junior season when he split time with two other backs. He should
get the bulk of the carries but don't be surprised if head coach
SPECIAL TEAMS: Michigan returns placekicker Garret Rivas and
punter Adam Finley, giving the kicking game a measure of stabil-
ity. All-world punt-returner Steve Breaston will be breaking ankles
again this season.
Miami returns its steady placekicker Jared Parseghian and punter
Mike Wafzig. Return-man Ryne Robinson turned in a 235, two-
touchdown performance against lowly Buffalo last year - the sec-
ond best day for a punt returner in NCAA history.
INTANGIBLES: Michigan is ranked in top ten is both
polls, while Miami barely cracked the top-50 in either the
media or coaches poll. But with their returning talent, an
upset isn't totally out of the question. It isn't exactly likely
either. Miami might catch the Wolverines looking ahead
to their September-11th meeting with Notre Dame.
Michigan is notoriously tough at Michigan Stadium
and has never lost to a MAC team. Coach Carr will keep
his team focused on the task at hand. Michigan has not
lost their season opener since 1998. Following the nation-
al championship the Wolverines dropped their first two
Carr games to Notre Dame and Syracuse.
MICHIGAN 34, MIAMI 17
Continued from Page 14
only returning starter, will book end the
line with Woodley.
"Pat Massey, I think, is doing an
exceptional job and stepping into a role
as a leader," Carr said. "Massey is 6-
foot-7, 6-foot-8, he's a big guy and has
now grown into his body and he's much
stronger than he was a year ago."
Juniors Gabe Watson and Larry Har-
rison are set to take over the inside and
replace Bowman and Heuer. Both were
a big part of the defensive line's rotation
last year, but with alack of experienced
backups, they will be relied on to plug
up the middle. Carr will also rely on
Harrison and Watson to stay healthy.
"We've got some younger, inexperi-
enced guys, but the biggest concern I
have is that we've got to stay healthy."
The rest of the rotation will include
junior Rondell Biggs and senior Alex
Ofili, both of whom were mentioned by
Carr as keys to the success of the defen-
sive line. Behind Biggs and Ofili are a
slew of inexperienced underclassmen,
including sophomore Will Paul, fresh-
men Marques Walton, Alan Branch and
Will Johnson. The younger players will
be expected to contribute in back up
roles and in goal-line situations.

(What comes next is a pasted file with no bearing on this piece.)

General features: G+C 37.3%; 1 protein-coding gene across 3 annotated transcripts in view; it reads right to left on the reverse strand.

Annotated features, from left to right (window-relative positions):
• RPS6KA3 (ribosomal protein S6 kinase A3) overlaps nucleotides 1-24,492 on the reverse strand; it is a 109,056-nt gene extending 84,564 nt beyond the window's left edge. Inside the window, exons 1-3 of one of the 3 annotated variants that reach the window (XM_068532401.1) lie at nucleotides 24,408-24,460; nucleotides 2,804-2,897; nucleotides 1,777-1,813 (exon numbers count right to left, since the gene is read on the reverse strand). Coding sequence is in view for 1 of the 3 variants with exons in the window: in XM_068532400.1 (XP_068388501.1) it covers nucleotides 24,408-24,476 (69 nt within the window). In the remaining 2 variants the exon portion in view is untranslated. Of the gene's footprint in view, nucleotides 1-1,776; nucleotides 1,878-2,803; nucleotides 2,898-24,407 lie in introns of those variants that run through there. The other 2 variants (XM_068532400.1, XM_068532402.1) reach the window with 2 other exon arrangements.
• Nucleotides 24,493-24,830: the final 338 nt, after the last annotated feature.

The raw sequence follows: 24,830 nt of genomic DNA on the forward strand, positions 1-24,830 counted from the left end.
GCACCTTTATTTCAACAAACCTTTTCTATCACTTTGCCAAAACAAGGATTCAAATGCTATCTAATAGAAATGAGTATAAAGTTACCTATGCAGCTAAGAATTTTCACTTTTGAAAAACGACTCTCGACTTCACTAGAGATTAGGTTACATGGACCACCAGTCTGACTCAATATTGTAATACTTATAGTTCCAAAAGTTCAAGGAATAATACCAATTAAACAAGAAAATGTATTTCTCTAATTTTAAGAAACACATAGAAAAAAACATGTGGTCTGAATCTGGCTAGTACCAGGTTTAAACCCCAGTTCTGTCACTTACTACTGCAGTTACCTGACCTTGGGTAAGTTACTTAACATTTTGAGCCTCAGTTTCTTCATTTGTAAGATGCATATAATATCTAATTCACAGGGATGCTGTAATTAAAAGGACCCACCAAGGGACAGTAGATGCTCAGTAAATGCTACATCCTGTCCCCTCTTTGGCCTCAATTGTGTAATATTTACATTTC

This year's defense boasts tremen-
dous speed, which will put a lot of
pressure on the defensive line, espe-
cially the tackles, to free up Michigan's
playmakers to pursue the ball.
"(Defensive line) coach Sheridan
is always telling us that you can't
'get ;stne'lbdI;ed'P'Massey said. "If
you're getting single-blocked that
means someone else is getting double-
teamed. You have to be the one to get
to the quarterback. We always have
the mindset where we have to beat that
single block and that goes for every-
one on the defensive line."
For the ends, there is a renewed
emphasis on getting to the quarterback
- part of an overall defensive scheme
that puts a premium on attacking and
disrupting the opposing offense.
"Coach Hermann told us he is going
to put our best 11 players on the field
and that's what he's done. He has ath-
letes in the secondary, the front seven
and all the way around. He's definitely
devised some schemes that can take
advantage of our speed," Massey said.
"There are cornerbacks, safeties, line-
backers, linemen - everybody has an
opportunity to get to the quarterback.
It's fun to play on a defense that's fly-
ing around and doing different things.
I'm never just going straight ahead.
It's definitely a lot of fun to play in that
kind of scheme."
The competition over the spring and
summer has not only been between
players on the line, but since they
practice against each other every day,
it has also been between the lines
"Going up against them every day is a
task in itself," Branch said. "Those guys
are huge, they have great footwork and
they are hard competitors. Everybody is
here to make everybody better."